Re: Are IDNs allowed in http IRIs?

At 03:03 04/03/29 +0000, Adam M. Costello BOGUS address, see signature wrote:

>I think it may help conceptually to distinguish between generic URIs and
>URIs of a particular scheme.  For example, foo:bar is a valid generic
>URI, but it might not be a valid foo: URI.
>Given a foo: IRI, there are two kinds of IRI -> URI conversion we might
>be interested in.  We might merely want to convert to a valid generic
>URI in order to tunnel it through some ASCII infrastructure before being
>ultimately resolved by an IRI resolver, in which case we don't actually
>need a valid foo: URI.  Or we might want to convert to a valid foo: URI
>so that a foo: URI resolver can resolve it.
>The former of those two tasks can obviously be done without
>scheme-specific knowledge.  But if you want the URI to be
>resolvable, you can't get the job done without scheme-specific
>knowledge.  Many (most?) browsers today will not resolve
> because
>they don't handle percent-encoding in the host component, because
>it's not valid according to the current http: URI spec.

Opera 7.2 resolves this. My personal version of Amaya
(compiling with the 'IDN' branch of libwww) resolves this.

My expectation is that browsers that do both IRIs (in general)
and IDNs will resolve the above also, just as a side effect of
how the various steps of resolution work, or can easily be
made to resolve this by really small changes.

>Firefox, which fetches the page when I type the Japanese domain
>label directly in Japanese, cannot resolve the percent-encoded
>UTF-8 form.)  Many (most?) browsers today will not resolve
> even
>though they percent-decode the domain, because they (or the MUA they
>invoke) are not expecting UTF-8 in the mail address, because it's not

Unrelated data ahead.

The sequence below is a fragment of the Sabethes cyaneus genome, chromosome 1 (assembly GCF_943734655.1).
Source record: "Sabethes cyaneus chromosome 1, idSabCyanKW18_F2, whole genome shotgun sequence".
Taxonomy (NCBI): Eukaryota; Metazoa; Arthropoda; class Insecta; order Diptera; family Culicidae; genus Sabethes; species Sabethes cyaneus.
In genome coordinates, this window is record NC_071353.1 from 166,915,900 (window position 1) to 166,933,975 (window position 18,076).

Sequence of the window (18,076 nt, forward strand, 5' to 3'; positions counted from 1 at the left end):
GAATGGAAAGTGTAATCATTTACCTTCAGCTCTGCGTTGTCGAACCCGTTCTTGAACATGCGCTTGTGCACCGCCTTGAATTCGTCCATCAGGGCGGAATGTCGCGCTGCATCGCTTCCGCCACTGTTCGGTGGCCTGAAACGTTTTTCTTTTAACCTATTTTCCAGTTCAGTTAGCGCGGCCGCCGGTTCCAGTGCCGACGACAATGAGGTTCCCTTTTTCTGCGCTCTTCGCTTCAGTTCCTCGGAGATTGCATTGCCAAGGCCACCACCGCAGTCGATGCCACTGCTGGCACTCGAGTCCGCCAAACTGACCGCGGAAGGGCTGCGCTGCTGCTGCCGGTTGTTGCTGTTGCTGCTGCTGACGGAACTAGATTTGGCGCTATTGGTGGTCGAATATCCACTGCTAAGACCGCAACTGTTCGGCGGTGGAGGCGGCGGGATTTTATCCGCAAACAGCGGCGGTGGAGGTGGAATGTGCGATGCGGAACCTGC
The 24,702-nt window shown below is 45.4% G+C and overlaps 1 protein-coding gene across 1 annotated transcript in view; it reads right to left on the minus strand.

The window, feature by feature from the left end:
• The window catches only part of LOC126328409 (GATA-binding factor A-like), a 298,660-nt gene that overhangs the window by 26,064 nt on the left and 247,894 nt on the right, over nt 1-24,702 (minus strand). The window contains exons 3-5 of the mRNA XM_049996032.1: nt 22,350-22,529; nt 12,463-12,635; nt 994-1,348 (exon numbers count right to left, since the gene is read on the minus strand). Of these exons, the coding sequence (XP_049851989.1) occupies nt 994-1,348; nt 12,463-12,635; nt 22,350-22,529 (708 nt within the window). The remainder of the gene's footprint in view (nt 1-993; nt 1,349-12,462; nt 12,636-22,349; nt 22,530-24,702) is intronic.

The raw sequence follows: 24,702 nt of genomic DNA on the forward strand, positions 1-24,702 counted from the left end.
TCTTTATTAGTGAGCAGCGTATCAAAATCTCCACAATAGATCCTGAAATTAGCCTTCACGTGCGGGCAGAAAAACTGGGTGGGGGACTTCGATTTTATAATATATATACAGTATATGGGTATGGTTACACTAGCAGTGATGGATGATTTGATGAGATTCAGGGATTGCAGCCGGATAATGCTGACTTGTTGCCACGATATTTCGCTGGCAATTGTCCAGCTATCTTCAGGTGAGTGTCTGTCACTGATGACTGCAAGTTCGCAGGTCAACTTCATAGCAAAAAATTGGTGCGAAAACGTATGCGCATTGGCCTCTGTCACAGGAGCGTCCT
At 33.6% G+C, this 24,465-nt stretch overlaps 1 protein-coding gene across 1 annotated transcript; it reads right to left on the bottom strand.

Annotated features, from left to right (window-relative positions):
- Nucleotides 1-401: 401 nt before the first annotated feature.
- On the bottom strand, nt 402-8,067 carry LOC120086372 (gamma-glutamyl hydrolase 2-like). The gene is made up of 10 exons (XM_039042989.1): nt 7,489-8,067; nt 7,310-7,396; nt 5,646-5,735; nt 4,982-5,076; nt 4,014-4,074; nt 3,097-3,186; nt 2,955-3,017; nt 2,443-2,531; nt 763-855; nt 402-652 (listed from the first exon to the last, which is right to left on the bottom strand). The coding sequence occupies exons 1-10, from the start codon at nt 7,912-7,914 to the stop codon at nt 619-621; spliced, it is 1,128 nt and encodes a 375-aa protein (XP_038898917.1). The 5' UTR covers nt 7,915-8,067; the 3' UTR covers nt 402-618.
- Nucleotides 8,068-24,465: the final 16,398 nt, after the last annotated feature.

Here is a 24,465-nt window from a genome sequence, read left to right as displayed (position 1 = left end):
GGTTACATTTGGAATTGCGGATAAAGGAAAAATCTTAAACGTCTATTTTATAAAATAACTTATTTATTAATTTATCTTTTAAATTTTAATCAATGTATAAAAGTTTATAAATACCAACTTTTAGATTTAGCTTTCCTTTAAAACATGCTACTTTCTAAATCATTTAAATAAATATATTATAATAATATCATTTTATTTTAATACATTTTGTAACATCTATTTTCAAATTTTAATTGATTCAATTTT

>valid according to the current mail address spec.

mailto: is a different problem, because it does not use what's
called the 'generic' syntax in RFC 2396.

>If you want URIs that
>are meaningful according to current specs and can be resolved by current
>URI resolvers, you need and
> > Do we need a separate spec for "http:", "mailto:", "ftp:" IRIs, where
> > each specifies the punycode vs. hex-encoding of the various parts?
>I don't think so; I think it is sufficient to have separate specs for
>http, mailto, and ftp URIs, which we already have.  The conversion of
>IRIs to URIs can then be defined by general rules in the IRI spec.  For
>example, see the latter part of
>after "redefine the validity of IRIs".
>Martin Duerst <> wrote:
> > At most, there should be a single bit per scheme that says whether
> > punycode should be applied to the 'host' part.
>This middle-ground approach is both too much (every IRI-to-URI convertor
>needs to recognize all schemes)

Well, all schemes deployed currently that use DNS names in the
'host' slot of the generic syntax. New schemes can easily
be defined to allow the %-escaping syntax.

>and too little (mailto: is not handled).

As I said above, it's a separate issue. In my opinion, once we have
some good idea of where i18n of mail addresses is going, we will have